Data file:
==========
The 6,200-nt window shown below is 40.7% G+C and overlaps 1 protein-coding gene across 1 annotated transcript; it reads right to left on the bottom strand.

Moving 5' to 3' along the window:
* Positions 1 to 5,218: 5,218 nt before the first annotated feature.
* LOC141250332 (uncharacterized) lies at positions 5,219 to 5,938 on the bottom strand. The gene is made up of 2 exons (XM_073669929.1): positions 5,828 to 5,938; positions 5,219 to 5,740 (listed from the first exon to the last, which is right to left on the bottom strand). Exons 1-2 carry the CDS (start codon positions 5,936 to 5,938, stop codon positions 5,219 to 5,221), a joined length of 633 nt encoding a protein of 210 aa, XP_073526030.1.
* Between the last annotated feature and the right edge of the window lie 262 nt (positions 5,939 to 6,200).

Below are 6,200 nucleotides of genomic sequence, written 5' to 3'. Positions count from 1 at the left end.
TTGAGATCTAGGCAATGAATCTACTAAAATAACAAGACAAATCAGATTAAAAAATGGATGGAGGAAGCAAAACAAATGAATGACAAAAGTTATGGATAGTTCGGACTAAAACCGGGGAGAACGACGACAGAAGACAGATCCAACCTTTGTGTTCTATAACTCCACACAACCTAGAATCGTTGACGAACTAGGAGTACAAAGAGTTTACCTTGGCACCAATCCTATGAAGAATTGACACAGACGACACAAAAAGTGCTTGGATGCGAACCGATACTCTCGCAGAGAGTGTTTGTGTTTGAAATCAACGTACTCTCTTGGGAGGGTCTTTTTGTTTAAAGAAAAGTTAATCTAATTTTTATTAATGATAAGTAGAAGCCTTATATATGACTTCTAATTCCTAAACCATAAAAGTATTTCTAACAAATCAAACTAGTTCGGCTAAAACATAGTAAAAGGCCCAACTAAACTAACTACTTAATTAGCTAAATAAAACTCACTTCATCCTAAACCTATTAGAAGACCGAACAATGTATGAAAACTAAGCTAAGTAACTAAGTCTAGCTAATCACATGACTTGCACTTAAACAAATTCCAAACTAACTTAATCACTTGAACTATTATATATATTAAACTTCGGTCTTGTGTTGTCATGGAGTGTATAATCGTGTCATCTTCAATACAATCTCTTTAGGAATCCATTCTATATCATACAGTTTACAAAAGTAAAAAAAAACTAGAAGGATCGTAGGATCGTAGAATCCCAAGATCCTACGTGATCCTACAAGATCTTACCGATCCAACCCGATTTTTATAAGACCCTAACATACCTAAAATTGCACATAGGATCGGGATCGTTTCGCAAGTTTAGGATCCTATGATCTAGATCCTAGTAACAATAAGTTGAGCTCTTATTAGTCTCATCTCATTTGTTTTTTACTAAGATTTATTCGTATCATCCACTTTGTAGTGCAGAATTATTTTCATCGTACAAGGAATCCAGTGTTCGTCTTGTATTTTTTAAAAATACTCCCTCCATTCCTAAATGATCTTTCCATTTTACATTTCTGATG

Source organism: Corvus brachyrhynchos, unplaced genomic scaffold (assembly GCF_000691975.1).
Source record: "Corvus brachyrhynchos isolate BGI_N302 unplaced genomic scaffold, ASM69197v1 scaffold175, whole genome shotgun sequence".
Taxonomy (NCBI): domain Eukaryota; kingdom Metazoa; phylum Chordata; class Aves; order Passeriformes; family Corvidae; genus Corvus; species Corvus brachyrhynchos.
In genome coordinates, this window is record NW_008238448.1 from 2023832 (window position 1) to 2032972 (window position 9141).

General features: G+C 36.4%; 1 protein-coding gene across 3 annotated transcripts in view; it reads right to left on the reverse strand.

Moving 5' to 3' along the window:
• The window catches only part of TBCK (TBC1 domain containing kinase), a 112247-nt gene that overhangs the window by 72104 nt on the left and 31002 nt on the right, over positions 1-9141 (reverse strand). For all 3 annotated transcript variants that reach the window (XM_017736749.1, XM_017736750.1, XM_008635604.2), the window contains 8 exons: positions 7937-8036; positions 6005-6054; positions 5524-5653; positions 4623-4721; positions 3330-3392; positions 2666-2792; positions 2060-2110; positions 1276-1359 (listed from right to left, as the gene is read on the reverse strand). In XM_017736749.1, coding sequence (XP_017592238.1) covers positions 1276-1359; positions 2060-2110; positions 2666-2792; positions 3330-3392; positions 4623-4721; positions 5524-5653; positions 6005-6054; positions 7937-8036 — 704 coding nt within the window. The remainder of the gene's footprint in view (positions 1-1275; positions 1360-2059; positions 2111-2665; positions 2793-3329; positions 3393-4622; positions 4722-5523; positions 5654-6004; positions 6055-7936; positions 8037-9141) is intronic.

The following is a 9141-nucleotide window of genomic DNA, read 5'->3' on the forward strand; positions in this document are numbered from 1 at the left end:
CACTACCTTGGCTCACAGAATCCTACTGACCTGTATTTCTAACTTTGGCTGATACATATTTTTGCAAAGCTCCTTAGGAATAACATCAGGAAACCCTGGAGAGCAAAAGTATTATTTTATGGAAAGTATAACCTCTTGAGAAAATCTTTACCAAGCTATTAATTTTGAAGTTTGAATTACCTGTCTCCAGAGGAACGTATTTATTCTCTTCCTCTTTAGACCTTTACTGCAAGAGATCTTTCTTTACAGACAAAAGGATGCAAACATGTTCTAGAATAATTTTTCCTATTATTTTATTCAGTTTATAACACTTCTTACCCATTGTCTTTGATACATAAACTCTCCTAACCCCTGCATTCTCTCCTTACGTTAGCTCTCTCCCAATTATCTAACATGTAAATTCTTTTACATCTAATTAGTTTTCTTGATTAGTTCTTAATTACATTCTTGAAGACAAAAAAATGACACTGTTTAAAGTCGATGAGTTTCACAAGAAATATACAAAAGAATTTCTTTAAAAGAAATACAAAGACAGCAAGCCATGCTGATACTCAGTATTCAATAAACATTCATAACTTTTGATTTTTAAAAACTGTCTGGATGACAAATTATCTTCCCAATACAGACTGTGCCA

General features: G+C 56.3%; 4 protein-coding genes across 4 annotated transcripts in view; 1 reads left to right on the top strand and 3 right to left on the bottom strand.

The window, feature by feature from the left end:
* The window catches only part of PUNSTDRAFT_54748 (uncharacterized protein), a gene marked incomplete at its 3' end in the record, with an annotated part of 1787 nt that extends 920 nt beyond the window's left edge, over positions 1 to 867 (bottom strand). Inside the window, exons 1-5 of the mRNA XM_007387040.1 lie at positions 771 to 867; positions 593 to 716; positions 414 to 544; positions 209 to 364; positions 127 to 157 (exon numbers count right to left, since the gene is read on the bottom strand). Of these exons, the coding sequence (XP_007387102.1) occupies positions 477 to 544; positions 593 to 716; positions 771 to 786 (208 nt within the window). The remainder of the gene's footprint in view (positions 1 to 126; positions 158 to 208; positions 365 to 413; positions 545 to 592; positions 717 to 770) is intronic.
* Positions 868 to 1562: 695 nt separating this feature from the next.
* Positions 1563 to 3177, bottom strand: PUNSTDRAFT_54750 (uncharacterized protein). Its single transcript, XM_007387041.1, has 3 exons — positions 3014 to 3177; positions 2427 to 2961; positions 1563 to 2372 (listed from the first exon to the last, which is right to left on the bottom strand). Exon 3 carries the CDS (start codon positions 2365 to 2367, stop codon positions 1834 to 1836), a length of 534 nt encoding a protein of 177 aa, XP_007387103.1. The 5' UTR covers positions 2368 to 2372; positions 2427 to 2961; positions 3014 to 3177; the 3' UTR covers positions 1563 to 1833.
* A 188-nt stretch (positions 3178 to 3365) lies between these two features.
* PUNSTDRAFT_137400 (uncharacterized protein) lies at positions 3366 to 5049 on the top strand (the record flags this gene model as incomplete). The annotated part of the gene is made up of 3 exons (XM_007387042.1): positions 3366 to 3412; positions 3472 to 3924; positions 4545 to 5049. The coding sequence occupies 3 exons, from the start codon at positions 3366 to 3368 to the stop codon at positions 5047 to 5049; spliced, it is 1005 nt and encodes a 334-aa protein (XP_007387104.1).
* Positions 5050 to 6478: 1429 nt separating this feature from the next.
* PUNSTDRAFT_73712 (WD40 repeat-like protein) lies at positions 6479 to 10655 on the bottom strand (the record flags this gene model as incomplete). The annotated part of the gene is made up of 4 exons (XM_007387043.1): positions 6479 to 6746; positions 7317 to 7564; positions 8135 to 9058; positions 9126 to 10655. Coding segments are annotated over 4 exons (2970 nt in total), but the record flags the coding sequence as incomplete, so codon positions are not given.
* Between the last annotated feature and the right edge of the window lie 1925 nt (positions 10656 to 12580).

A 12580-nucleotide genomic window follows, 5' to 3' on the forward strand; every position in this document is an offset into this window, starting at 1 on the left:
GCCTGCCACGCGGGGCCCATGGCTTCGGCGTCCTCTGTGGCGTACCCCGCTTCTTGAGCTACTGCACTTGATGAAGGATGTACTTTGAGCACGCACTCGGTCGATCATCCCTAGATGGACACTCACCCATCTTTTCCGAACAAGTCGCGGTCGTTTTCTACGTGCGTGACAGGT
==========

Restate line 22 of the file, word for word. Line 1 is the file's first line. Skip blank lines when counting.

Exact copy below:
* A 188-nt stretch (positions 3178 to 3365) lies between these two features.